Improve Knowledge Integrity

We are working to extend the verifiability of content and increase resilience to misinformation.

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Project overview

The strategic direction of “Knowledge as a Service” envisions a world in which platforms and tools are available to allies and partners to “organize and exchange free, trusted knowledge beyond Wikimedia”. Achieving this goal requires not only new infrastructure for representing, curating, linking, and disseminating knowledge, but also efficient and scalable strategies to preserve the reliability and integrity of this knowledge. Technology platforms across the web are looking at Wikipedia as the neutral arbiter of information, but as Wikimedia aspires to extend its scope and scale, the possibility that parties with special interests will manipulate content, or bias to go undetected, becomes material.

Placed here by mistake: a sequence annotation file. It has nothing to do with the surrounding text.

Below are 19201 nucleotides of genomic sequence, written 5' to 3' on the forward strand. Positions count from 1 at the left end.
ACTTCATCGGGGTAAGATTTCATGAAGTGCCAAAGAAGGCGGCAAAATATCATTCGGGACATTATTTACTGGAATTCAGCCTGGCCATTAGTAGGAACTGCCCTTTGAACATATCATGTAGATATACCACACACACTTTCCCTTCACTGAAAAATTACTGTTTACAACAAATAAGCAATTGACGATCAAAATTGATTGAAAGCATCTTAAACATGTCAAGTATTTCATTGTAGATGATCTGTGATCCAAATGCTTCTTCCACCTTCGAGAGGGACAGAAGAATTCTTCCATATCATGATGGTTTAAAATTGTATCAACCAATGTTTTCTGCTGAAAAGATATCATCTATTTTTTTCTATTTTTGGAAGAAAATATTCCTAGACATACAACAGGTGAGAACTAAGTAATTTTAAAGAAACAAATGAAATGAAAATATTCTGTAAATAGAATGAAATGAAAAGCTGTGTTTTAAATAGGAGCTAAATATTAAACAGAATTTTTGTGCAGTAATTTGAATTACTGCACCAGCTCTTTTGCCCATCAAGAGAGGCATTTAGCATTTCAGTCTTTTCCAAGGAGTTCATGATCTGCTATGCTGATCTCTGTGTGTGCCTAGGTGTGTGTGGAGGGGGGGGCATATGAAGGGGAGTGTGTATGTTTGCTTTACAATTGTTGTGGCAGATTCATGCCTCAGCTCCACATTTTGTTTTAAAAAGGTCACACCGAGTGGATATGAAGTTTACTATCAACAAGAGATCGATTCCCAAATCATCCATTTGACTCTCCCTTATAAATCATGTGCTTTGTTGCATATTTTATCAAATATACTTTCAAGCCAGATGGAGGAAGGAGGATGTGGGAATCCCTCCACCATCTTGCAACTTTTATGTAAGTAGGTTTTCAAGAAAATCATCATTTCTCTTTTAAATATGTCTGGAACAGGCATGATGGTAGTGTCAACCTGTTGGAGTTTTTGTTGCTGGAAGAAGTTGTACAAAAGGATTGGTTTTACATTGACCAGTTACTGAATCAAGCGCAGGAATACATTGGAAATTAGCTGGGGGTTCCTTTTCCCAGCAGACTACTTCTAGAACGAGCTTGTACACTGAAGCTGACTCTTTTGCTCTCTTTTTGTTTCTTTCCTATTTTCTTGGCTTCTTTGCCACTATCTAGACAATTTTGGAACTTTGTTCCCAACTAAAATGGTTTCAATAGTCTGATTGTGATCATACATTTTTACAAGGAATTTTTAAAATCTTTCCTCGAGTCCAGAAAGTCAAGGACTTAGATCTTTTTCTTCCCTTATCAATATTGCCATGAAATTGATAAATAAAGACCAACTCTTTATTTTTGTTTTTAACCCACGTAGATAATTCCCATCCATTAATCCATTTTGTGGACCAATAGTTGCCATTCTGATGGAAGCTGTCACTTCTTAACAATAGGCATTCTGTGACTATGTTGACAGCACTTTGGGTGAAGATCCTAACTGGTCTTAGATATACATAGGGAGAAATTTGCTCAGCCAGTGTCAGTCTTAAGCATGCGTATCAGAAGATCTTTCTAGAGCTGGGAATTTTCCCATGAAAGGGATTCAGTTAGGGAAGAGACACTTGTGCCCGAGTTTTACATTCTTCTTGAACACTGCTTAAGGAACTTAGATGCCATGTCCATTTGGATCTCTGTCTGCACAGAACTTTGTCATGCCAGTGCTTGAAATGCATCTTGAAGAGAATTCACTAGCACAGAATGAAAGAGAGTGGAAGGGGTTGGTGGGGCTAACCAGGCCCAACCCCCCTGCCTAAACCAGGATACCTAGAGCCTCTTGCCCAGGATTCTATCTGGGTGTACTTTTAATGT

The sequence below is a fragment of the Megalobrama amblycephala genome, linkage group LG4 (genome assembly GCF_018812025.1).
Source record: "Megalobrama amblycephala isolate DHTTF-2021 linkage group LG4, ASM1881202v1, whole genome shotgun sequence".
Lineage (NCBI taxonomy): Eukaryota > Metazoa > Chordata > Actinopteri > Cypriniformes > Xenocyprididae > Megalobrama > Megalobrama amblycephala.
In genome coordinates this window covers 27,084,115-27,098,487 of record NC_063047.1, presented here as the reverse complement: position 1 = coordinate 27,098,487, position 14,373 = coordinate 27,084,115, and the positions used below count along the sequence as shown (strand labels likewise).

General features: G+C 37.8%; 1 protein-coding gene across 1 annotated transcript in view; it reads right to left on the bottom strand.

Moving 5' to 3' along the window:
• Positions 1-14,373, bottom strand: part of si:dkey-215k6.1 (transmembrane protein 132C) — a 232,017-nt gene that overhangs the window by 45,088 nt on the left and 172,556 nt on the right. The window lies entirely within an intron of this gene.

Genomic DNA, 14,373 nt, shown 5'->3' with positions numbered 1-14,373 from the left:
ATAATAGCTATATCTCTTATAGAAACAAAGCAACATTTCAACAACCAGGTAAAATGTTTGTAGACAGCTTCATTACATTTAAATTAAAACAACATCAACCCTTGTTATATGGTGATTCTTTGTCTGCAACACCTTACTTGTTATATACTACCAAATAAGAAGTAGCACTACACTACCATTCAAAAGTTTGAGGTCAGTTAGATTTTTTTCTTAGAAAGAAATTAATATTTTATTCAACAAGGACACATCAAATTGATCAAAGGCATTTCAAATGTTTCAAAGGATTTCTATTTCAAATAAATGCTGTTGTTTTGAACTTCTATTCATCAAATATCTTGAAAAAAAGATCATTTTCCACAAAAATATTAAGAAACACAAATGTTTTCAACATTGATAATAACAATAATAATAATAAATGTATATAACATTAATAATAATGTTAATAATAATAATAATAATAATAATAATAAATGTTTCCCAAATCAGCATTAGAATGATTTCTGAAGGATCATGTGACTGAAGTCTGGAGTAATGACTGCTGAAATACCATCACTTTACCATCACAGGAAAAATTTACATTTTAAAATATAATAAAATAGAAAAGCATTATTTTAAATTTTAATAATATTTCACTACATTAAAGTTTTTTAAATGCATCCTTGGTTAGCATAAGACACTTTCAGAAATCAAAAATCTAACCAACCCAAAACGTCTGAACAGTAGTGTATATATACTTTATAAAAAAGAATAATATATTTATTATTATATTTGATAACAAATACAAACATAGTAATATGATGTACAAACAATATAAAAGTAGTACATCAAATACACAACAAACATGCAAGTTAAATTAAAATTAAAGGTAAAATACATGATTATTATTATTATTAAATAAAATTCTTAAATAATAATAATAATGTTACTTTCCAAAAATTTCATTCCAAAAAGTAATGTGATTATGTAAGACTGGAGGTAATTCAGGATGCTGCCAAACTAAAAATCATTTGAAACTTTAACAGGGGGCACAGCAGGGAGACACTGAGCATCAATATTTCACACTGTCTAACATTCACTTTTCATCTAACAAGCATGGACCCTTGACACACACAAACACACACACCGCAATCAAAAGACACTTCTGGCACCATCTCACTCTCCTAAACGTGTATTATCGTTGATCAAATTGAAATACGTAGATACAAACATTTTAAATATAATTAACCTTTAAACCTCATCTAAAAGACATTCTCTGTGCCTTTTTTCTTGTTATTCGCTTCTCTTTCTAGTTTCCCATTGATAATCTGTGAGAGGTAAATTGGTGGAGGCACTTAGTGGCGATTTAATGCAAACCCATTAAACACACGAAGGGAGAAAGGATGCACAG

We have been leading projects to help our communities represent, curate, and understand information provenance in Wikimedia projects more efficiently. We are conducting novel research on why editors source information, and how readers access sources; we are developing algorithms to identify statements in need of sources and gaps in information provenance; we are designing data structures to represent, annotate, and analyze source metadata in machine-readable formats as well as tools to monitor in real time changes made to references across the Wikimedia ecosystem.

More information can be found in our white paper.

Recent updates

  1. Disinformation and AI on Wikipedia

    We released a blogpost discussing the use of AI for addressing disinformation and why Wikimedia's approach is different than many social media platforms.
  2. A Large Scale Dataset for Content Reliability on Wikipedia

    We release Wiki-Reliability, a dataset of articles with reliability concerns on English Wikipedia for training language models to detect content reliability issues.
  3. Tracking Knowledge Propagation Across Wikipedia Languages